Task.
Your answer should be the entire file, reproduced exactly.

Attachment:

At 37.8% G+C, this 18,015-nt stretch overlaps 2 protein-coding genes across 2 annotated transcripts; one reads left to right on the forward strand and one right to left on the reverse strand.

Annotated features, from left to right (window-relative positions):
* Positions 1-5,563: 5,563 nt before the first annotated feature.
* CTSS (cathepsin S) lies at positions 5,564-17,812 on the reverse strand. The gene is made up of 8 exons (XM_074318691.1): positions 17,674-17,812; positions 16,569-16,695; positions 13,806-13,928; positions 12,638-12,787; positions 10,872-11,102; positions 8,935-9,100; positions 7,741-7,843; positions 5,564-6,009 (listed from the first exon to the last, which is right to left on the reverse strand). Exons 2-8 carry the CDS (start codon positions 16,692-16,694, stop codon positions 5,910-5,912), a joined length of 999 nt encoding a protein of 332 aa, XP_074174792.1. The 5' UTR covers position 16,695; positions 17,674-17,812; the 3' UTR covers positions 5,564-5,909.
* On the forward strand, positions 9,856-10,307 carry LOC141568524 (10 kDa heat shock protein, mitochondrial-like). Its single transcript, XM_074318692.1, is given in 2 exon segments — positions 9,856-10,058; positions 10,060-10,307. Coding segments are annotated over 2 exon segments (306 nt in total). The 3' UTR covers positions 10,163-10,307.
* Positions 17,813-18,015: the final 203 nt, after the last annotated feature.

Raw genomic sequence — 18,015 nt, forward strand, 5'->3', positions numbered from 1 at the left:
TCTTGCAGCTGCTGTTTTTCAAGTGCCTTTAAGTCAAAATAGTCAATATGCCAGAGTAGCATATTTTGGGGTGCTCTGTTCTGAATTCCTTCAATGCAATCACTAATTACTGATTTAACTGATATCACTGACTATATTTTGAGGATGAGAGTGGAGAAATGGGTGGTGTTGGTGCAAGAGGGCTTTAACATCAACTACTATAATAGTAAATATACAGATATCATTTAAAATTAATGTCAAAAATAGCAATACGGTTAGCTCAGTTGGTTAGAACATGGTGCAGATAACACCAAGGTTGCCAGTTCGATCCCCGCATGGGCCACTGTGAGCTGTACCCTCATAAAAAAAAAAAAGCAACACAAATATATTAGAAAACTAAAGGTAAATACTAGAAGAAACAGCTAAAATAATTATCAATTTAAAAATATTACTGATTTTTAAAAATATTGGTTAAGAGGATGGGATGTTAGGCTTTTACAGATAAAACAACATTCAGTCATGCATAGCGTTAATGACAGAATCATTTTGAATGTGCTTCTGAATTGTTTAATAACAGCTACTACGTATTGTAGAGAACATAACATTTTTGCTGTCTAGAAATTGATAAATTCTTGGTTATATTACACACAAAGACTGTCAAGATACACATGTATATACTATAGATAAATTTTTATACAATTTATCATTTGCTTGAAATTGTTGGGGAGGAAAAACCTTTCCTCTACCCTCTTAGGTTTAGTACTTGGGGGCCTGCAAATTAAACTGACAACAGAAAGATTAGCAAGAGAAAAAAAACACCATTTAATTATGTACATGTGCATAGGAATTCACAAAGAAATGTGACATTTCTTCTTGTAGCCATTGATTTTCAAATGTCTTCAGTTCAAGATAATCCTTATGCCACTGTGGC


At 37.8% G+C, this 18,015-nt stretch overlaps 2 protein-coding genes across 2 annotated transcripts; one reads left to right on the forward strand and one right to left on the reverse strand.

Annotated features, from left to right (window-relative positions):
* Positions 1-5,563: 5,563 nt before the first annotated feature.
* CTSS (cathepsin S) lies at positions 5,564-17,812 on the reverse strand. The gene is made up of 8 exons (XM_074318691.1): positions 17,674-17,812; positions 16,569-16,695; positions 13,806-13,928; positions 12,638-12,787; positions 10,872-11,102; positions 8,935-9,100; positions 7,741-7,843; positions 5,564-6,009 (listed from the first exon to the last, which is right to left on the reverse strand). Exons 2-8 carry the CDS (start codon positions 16,692-16,694, stop codon positions 5,910-5,912), a joined length of 999 nt encoding a protein of 332 aa, XP_074174792.1. The 5' UTR covers position 16,695; positions 17,674-17,812; the 3' UTR covers positions 5,564-5,909.
* On the forward strand, positions 9,856-10,307 carry LOC141568524 (10 kDa heat shock protein, mitochondrial-like). Its single transcript, XM_074318692.1, is given in 2 exon segments — positions 9,856-10,058; positions 10,060-10,307. Coding segments are annotated over 2 exon segments (306 nt in total). The 3' UTR covers positions 10,163-10,307.
* Positions 17,813-18,015: the final 203 nt, after the last annotated feature.

Raw genomic sequence — 18,015 nt, forward strand, 5'->3', positions numbered from 1 at the left:
TCTTGCAGCTGCTGTTTTTCAAGTGCCTTTAAGTCAAAATAGTCAATATGCCAGAGTAGCATATTTTGGGGTGCTCTGTTCTGAATTCCTTCAATGCAATCACTAATTACTGATTTAACTGATATCACTGACTATATTTTGAGGATGAGAGTGGAGAAATGGGTGGTGTTGGTGCAAGAGGGCTTTAACATCAACTACTATAATAGTAAATATACAGATATCATTTAAAATTAATGTCAAAAATAGCAATACGGTTAGCTCAGTTGGTTAGAACATGGTGCAGATAACACCAAGGTTGCCAGTTCGATCCCCGCATGGGCCACTGTGAGCTGTACCCTCATAAAAAAAAAAAAGCAACACAAATATATTAGAAAACTAAAGGTAAATACTAGAAGAAACAGCTAAAATAATTATCAATTTAAAAATATTACTGATTTTTAAAAATATTGGTTAAGAGGATGGGATGTTAGGCTTTTACAGATAAAACAACATTCAGTCATGCATAGCGTTAATGACAGAATCATTTTGAATGTGCTTCTGAATTGTTTAATAACAGCTACTACGTATTGTAGAGAACATAACATTTTTGCTGTCTAGAAATTGATAAATTCTTGGTTATATTACACACAAAGACTGTCAAGATACACATGTATATACTATAGATAAATTTTTATACAATTTATCATTTGCTTGAAATTGTTGGGGAGGAAAAACCTTTCCTCTACCCTCTTAGGTTTAGTACTTGGGGGCCTGCAAATTAAACTGACAACAGAAAGATTAGCAAGAGAAAAAAAACACCATTTAATTATGTACATGTGCATAGGAATTCACAAAGAAATGTGACATTTCTTCTTGTAGCCATTGATTTTCAAATGTCTTCAGTTCAAGATAATCCTTATGCCACTGTGGC